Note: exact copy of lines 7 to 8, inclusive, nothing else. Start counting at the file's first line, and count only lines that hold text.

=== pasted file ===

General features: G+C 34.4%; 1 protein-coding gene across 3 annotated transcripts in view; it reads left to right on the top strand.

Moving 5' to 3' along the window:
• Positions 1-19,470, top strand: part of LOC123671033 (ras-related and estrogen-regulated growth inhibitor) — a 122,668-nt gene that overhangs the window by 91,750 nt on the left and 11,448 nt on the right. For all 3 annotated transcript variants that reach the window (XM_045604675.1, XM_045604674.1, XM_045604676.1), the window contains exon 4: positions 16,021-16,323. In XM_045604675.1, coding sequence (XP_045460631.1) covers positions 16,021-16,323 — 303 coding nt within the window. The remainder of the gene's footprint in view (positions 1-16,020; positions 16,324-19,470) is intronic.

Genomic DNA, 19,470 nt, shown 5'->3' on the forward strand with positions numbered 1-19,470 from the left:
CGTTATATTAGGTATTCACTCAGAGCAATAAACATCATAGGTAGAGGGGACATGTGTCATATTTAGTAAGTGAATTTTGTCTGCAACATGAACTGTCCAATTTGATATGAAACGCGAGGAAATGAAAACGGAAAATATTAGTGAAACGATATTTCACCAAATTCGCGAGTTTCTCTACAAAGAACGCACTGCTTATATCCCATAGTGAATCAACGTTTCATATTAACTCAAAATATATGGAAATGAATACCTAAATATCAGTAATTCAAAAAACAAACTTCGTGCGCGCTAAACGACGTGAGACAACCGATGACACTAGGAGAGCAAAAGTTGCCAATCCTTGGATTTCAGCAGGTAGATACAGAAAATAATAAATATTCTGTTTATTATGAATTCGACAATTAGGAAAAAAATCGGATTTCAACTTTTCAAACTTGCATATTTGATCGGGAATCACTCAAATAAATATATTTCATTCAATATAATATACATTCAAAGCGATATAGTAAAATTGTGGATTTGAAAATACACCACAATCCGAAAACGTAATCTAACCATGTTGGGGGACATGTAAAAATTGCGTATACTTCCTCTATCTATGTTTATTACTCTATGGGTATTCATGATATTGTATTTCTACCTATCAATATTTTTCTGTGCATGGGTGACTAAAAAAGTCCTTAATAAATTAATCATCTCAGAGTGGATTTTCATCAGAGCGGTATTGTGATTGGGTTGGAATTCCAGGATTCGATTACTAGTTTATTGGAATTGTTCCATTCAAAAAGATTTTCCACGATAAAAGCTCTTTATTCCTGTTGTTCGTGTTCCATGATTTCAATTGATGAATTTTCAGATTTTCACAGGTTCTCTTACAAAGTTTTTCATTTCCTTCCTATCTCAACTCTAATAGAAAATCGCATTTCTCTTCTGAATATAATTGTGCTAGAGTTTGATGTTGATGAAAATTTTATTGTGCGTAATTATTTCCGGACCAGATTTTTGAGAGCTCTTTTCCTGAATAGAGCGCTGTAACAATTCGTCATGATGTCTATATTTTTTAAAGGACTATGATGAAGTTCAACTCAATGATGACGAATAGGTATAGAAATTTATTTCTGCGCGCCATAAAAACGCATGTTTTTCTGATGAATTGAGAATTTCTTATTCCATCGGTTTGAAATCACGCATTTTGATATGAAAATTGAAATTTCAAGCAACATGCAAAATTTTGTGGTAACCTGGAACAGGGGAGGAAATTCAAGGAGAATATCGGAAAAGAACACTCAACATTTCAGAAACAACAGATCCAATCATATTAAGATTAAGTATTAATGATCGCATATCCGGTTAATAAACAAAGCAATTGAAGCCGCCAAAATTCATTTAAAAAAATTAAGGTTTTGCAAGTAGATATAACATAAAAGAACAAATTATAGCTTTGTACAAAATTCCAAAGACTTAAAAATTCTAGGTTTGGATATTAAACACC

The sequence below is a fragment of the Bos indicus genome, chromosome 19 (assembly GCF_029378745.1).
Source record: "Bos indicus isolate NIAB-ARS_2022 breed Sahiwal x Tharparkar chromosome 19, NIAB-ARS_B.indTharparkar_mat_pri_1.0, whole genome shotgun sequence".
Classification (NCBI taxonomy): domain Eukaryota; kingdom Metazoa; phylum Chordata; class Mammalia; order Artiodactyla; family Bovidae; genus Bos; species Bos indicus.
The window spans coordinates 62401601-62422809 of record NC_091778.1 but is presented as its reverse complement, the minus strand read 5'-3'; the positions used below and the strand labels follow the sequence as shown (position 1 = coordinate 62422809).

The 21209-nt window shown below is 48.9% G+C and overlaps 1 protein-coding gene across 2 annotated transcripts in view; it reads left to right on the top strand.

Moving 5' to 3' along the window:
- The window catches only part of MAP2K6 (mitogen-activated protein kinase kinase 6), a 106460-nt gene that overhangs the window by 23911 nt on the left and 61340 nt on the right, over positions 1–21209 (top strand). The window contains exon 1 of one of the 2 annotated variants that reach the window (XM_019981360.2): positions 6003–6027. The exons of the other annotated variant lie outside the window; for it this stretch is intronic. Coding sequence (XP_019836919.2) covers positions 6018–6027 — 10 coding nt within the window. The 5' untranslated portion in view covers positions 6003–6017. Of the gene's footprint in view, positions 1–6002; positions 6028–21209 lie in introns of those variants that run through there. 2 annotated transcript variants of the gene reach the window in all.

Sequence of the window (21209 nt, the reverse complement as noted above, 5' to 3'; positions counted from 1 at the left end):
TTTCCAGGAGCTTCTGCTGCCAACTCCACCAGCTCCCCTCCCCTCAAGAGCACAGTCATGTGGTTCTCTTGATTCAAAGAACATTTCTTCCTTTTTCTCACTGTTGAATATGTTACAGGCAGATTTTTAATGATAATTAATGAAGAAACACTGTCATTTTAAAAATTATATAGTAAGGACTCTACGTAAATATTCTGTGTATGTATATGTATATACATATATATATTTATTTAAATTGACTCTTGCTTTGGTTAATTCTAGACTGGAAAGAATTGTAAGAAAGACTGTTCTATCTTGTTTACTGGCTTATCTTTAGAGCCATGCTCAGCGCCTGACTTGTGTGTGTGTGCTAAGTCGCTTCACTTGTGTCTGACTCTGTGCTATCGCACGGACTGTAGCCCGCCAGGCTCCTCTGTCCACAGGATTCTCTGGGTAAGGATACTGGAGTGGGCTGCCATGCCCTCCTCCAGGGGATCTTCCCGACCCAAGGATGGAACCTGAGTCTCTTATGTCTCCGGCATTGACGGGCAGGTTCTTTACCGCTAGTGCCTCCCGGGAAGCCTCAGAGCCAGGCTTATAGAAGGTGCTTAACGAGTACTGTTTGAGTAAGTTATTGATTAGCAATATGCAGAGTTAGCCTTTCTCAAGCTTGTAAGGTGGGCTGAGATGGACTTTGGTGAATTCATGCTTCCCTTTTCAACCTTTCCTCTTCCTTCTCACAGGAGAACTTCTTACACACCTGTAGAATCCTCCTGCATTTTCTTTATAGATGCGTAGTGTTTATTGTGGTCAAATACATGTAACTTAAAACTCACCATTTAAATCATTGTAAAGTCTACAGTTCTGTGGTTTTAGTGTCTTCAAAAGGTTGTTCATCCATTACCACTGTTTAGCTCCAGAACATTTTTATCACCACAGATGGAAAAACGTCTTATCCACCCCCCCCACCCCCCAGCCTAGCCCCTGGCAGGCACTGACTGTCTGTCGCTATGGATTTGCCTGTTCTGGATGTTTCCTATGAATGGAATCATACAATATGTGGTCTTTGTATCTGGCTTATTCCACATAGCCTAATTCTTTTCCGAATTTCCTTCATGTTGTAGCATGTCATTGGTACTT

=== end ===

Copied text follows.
Source record: "Bos indicus isolate NIAB-ARS_2022 breed Sahiwal x Tharparkar chromosome 19, NIAB-ARS_B.indTharparkar_mat_pri_1.0, whole genome shotgun sequence".
Classification (NCBI taxonomy): domain Eukaryota; kingdom Metazoa; phylum Chordata; class Mammalia; order Artiodactyla; family Bovidae; genus Bos; species Bos indicus.